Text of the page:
After great consideration of risks, benefits, and consequences, I recently left my academic position. I now work in a nearby community hospital with a democratic group. Happily, we did not need to sell our undervalued home, and I am still involved in teaching. Time and experience will tell if I have chosen wisely. Since making my decision, I have been thinking about why, in general, doctors choose to leave a group or hospital.
Explore This IssueACEP News: Vol 32 – No 04 – April 2013
My buddy Steve Grider always tells me that at work there are three conditions that, when handled correctly, make many little aggravations tolerable: the check, the schedule, and the treatment.
We all would like to be paid well for our work. From the housekeeper’s and the government’s viewpoint, we make way too much. Each would like to see more of our income directed their way. Few understand how truly productive we are and how much complimentary care is provided. Those emergency physicians who work with a less-than-stellar payer mix know this very well. It is the hospital’s responsibility to provide care to all who enter regardless of ability to pay.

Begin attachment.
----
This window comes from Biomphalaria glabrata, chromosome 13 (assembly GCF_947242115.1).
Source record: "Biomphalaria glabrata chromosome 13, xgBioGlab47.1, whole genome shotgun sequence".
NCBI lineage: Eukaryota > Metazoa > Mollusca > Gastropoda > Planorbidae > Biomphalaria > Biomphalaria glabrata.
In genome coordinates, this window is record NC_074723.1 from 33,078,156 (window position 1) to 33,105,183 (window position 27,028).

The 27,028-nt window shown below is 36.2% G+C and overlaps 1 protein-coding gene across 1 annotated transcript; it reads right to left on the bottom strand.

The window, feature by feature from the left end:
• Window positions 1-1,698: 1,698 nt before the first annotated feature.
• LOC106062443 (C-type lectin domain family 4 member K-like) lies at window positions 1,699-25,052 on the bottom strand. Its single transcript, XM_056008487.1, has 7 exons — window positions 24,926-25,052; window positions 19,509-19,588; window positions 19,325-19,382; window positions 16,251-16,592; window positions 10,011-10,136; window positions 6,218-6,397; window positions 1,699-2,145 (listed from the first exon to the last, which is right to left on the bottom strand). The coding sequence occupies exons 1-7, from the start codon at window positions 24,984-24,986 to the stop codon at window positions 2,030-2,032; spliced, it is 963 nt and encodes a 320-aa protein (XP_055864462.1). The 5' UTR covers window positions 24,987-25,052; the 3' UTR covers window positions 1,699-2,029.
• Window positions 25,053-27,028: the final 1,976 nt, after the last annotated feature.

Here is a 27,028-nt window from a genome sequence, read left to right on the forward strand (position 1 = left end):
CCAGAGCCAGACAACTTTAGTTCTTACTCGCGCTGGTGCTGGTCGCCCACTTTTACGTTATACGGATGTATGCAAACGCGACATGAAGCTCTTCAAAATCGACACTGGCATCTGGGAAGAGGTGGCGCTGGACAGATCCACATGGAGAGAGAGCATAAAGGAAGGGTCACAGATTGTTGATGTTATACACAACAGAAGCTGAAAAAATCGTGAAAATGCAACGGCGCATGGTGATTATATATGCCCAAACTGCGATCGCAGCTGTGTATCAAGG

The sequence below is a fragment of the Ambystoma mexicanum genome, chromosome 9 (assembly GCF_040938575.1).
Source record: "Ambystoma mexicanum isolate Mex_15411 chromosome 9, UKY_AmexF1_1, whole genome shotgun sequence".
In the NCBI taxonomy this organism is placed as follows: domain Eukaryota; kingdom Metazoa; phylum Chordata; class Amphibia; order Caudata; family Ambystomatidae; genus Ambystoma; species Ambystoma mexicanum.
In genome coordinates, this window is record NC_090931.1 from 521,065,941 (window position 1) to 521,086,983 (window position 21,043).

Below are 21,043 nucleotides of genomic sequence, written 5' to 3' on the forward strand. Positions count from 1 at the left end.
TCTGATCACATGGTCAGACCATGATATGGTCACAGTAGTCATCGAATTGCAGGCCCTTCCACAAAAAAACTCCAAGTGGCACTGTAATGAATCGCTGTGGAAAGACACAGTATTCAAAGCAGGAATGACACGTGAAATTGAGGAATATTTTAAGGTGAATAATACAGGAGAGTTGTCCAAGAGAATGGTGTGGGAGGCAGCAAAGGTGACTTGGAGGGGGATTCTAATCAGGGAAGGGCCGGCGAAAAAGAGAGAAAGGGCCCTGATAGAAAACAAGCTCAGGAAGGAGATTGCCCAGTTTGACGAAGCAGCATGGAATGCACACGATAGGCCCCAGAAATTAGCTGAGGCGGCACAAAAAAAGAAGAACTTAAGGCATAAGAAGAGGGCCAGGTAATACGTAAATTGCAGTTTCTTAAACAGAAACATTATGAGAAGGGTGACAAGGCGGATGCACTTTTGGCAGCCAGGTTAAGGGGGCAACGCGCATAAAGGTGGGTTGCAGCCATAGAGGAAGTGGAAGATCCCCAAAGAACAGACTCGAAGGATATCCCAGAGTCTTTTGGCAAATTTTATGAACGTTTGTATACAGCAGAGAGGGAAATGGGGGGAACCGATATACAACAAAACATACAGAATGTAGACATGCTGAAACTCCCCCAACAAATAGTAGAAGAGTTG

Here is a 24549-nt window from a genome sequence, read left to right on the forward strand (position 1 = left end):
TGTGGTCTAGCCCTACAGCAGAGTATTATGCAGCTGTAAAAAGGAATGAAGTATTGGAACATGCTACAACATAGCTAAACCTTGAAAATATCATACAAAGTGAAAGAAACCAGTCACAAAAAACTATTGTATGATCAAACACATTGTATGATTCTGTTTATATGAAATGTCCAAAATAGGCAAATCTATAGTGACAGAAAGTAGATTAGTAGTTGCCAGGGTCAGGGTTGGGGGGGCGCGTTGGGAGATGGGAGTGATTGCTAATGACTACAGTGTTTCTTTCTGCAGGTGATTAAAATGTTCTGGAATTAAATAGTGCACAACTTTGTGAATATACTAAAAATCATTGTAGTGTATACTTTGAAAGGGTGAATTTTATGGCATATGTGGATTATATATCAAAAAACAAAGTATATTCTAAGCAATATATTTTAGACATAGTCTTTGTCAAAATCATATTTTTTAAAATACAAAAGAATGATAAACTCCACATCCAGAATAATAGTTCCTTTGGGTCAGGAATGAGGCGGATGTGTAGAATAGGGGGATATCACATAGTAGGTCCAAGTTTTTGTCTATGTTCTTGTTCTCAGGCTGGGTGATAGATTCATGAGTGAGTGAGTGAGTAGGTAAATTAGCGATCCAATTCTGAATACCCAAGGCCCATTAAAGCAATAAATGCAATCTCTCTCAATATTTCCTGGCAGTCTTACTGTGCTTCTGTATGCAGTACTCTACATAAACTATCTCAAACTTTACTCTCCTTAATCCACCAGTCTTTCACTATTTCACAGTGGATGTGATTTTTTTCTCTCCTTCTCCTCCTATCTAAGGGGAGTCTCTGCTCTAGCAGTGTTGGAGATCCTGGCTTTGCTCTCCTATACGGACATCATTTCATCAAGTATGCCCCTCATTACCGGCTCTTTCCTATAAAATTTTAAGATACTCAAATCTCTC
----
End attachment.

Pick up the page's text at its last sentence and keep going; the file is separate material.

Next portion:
Many hospitals have lost sight of this and demand that emergency physicians carry too much of this burden. There is a point at which physicians must proclaim there is not an .org after their names and vote with their feet. If enough doctors leave a place, eventually the pointy headed, silk suit, and shiny shoes crowd will get the message.
Anyone who has worked more than a few months has been stuck with a bad schedule. Sometimes, somebody has to get the shaft in order to make the schedule work that month. It’s just dreamy when you see that your only weekend off in the month comes right after a stretch of five nights. You are never happy about it, but you do it because you are a team player. Misery happens when you are the one who always gets the extra night, the extra weekend, or the crappy holiday schedule. If these inequities, after checking your numbers and bitching up a storm, are corrected over time, the contentment equilibrium is restored. When these issues persist, it’s like a boil on your backside. Evacuation may be the best solution.
No matter who you are, everyone wants to be appreciated.
It’s human nature, even for doctors. You can see four patients an hour, be nice to everyone, and find the elusive PE in a board member’s wife, and you won’t even get a birthday card. Drop a few points for one quarter on the sacred satisfaction score and you would think you had dropped your pants in the lobby. Constructive feedback is great, but there needs to be a balance between the high fives and the slaps to the back of the head.